Unlike previous published studies [35–37], our model used only the demographics and comorbidities of COVID-19 patients without any laboratory tests or medical images or even symptoms to predict the mortality. There was a recent publication  to predict in-hospital morality of COVID-19 patients using Italian data. Fine and Gray competing risks multivariate model (with discharge as a competing event) was used to develop a prediction rule for in-hospital mortality. However, their model included duration of symptoms before hospital admission and lactate dehydrogenase levels at hospital admissions, and thus cannot be applied for people who have yet to contract COVID-19. The aim of our approach was to find which features are likely to be most important when identifying patients with a high risk of mortality even before the patient has become symptomatic. However, in terms of model-building, we found that an age-only model could not be outperformed by any of our models in the external validation set. One can argue that if there is no overtraining, a model that performs better than an age-only model in just the training cohort may still be useful, since the performance in the external validation set is affected by factors such as differences in cohort characteristics and admission/treatment policy differences between The Netherlands and Belgium. The age-only model had an AUC of 0.74 in the training cohort (Table 3); compared to the LASSO model, which had an AUC of 0.76, it is slightly lower, but not enough to be clinically significant, and therefore not enough to justify the increase in model complexity (eight features vs one).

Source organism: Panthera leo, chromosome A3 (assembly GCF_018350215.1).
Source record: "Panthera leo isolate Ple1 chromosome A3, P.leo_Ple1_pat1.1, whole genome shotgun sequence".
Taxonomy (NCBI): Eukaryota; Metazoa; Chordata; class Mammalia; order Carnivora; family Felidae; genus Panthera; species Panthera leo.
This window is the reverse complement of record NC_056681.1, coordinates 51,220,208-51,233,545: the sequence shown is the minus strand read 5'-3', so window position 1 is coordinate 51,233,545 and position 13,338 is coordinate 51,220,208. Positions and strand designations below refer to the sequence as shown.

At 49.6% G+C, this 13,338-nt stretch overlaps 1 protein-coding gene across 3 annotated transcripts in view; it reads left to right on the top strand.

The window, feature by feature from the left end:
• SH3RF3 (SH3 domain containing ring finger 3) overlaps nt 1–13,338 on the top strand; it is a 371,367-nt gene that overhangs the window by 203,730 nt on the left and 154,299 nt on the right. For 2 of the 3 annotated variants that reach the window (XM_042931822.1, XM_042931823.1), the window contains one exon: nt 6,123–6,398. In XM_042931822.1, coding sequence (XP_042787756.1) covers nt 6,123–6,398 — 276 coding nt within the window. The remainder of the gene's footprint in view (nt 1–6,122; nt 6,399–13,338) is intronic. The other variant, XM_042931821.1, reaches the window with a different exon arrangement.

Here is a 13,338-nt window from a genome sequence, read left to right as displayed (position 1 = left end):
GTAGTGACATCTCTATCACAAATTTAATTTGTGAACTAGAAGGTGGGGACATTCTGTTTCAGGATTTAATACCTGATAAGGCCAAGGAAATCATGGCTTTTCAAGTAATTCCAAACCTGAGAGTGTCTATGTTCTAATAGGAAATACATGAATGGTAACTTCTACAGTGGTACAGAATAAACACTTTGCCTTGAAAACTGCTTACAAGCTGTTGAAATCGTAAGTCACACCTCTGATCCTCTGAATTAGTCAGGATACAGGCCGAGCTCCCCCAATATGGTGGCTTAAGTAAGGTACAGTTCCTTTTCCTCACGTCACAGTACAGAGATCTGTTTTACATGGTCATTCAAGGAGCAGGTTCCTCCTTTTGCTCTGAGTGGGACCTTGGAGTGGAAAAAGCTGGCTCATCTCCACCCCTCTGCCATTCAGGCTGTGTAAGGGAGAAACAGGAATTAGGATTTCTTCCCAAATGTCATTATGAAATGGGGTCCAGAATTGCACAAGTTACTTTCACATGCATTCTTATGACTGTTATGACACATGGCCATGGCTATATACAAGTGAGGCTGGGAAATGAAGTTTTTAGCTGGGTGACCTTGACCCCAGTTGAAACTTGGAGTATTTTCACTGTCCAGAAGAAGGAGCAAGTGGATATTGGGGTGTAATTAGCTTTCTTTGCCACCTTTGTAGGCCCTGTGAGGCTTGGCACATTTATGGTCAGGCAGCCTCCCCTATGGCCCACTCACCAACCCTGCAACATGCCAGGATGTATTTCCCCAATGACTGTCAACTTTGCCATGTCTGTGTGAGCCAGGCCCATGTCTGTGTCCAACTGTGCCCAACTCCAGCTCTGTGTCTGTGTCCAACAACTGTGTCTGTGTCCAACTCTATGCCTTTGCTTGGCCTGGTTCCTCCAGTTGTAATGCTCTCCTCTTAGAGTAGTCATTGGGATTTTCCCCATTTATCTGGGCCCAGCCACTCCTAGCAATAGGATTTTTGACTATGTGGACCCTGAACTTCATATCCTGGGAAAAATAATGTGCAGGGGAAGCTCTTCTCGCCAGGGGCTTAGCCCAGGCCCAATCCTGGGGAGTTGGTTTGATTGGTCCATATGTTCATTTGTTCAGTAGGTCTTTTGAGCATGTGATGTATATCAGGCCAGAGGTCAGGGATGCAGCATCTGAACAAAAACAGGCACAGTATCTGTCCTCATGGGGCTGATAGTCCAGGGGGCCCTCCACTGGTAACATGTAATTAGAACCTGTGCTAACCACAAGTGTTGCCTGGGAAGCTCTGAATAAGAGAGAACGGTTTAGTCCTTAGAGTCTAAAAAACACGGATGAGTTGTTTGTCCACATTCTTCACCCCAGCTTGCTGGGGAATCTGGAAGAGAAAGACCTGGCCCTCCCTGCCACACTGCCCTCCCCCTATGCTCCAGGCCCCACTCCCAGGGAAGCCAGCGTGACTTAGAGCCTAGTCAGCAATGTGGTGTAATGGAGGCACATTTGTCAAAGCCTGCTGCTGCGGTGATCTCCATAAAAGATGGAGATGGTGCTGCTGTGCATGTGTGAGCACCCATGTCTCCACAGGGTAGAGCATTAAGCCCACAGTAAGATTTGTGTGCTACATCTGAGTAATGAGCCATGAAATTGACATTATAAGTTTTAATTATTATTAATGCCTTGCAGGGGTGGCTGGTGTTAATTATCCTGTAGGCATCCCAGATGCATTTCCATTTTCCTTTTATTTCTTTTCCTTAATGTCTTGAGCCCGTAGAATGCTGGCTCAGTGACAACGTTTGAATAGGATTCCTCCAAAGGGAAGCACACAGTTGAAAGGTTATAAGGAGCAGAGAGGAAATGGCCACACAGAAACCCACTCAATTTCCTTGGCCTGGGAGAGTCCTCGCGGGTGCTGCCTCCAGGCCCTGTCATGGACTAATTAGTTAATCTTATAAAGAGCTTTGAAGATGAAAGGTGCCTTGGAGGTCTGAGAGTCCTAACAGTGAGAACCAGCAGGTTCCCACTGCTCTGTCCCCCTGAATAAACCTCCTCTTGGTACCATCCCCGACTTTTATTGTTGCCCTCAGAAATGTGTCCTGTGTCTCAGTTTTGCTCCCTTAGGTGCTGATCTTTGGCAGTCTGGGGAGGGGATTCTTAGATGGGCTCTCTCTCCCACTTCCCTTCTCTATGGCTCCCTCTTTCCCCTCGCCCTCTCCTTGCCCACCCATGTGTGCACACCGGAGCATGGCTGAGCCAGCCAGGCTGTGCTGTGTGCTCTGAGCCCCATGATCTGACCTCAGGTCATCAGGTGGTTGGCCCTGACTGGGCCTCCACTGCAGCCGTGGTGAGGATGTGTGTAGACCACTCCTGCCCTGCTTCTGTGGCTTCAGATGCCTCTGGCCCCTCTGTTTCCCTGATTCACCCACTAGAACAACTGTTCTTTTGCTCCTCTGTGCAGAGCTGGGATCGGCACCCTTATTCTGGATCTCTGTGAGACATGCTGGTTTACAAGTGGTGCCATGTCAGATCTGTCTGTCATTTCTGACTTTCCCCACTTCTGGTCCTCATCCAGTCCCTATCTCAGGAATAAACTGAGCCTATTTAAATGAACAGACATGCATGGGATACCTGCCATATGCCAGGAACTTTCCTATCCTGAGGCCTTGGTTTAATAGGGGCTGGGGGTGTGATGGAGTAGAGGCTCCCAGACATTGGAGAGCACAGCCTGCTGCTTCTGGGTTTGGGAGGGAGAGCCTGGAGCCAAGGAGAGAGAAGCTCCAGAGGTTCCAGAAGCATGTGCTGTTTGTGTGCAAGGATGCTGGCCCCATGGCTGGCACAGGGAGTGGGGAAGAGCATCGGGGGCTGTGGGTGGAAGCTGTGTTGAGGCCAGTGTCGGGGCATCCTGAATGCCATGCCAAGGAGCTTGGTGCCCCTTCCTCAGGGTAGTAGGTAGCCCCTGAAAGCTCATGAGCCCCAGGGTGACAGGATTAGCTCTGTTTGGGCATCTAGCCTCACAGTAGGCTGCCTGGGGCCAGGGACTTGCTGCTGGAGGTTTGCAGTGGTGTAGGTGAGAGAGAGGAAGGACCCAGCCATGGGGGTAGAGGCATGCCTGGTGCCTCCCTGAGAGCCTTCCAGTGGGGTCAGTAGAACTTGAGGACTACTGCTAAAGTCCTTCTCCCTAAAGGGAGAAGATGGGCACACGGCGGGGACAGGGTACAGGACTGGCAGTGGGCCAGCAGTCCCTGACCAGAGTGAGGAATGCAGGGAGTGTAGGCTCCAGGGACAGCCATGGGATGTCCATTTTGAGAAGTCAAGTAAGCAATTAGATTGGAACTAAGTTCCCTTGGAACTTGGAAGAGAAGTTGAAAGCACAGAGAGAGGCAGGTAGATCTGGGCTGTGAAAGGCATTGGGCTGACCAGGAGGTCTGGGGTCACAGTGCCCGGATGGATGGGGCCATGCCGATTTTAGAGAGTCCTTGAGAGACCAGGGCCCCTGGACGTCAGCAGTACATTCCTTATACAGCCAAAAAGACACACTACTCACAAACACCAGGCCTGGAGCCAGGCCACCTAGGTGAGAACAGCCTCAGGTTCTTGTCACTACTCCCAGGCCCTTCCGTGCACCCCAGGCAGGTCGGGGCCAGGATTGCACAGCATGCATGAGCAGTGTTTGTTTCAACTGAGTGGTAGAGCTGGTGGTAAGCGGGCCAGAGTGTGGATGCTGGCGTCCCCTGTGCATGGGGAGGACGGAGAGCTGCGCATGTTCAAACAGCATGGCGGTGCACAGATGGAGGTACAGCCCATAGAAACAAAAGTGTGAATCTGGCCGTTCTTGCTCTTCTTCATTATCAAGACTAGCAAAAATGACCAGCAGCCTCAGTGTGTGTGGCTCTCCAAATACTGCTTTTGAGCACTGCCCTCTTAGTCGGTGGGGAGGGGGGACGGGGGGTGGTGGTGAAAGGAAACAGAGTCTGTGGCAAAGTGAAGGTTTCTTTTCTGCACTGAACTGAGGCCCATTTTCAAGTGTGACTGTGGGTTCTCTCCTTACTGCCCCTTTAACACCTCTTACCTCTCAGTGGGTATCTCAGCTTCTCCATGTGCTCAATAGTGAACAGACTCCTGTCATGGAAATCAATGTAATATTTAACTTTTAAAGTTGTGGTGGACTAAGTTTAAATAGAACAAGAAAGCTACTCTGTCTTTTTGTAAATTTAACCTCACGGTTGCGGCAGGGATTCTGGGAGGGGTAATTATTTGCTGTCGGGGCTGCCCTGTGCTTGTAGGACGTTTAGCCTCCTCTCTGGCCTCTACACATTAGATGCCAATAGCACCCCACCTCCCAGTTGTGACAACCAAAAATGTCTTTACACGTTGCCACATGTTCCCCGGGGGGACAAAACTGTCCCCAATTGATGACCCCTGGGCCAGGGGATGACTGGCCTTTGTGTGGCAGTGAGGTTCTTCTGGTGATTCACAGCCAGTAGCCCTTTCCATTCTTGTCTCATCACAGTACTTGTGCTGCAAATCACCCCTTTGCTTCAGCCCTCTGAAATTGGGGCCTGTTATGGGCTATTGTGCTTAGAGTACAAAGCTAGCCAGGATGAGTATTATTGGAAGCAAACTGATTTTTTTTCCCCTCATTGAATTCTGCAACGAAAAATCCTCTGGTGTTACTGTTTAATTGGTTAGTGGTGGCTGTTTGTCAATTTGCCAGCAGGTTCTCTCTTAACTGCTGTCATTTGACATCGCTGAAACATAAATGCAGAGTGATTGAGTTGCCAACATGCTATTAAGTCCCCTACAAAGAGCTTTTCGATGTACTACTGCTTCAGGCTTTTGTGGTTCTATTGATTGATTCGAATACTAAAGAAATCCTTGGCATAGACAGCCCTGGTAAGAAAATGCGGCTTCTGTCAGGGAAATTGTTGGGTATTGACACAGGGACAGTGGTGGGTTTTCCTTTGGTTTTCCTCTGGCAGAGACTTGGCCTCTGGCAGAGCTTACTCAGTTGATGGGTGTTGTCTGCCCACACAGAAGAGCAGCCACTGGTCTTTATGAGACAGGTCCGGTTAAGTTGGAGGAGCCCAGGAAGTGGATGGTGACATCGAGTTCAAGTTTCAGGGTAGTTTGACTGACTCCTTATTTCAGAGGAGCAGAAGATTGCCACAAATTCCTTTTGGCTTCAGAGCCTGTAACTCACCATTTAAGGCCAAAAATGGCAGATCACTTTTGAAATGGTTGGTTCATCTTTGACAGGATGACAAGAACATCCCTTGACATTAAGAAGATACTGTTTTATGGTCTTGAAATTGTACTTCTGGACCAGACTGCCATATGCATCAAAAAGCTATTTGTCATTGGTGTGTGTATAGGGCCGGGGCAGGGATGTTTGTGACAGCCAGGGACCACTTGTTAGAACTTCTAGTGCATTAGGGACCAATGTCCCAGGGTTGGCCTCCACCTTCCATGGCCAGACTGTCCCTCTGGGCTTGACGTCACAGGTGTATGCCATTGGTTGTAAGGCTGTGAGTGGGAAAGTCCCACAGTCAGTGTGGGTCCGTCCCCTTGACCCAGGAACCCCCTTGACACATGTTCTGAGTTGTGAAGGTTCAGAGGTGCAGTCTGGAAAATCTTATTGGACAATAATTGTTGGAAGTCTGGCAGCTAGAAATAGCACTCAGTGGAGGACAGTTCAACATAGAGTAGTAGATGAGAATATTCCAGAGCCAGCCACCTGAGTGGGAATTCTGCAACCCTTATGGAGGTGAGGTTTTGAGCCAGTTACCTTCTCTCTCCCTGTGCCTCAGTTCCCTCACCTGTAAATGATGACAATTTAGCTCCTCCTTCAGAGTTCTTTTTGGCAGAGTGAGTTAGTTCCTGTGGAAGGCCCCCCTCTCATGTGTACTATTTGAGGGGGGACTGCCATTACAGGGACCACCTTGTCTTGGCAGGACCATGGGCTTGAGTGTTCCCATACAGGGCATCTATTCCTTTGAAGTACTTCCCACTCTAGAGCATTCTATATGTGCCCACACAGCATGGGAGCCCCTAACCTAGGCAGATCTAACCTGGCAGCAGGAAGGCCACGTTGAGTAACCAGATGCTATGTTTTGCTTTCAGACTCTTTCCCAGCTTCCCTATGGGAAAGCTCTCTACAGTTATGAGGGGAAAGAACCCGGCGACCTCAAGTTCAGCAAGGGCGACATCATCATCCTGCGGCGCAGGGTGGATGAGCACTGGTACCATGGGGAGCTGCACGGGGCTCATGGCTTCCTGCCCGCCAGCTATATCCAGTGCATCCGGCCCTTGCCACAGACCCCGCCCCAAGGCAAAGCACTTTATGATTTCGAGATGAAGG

Of the 22 features we considered for model building, only two (age and smoking history) were not binary. Table 3 reveals that most binary features had modest odds ratios (around 2 or lower), and for the two exceptions (healthcare worker and dementia), the incidence of these factors within the cohort was low (about 5%). Thus, it is unsurprising that none of them had a high AUC (>0.6). When collecting data for a predictive model, whenever possible, it is better to use ordinal categorical variables (i.e., a scale) or continuous variables rather than convert them to binary variables. For example, when considering a pre-existing condition like alcohol use disorder, using a scale (say 0–4, tied to the average alcohol consumption per week) is superior to a simple binary feature (alcoholic vs not alcoholic). When considering a pre-existing condition like obesity, using a continuous variable like body mass index (BMI) is superior or a simple binary (BMI > = 30 vs BMI < 30). The reason is that the decision threshold of the predictive model can then be tuned based on the training data, whereas for a binary variable, no such tuning is possible.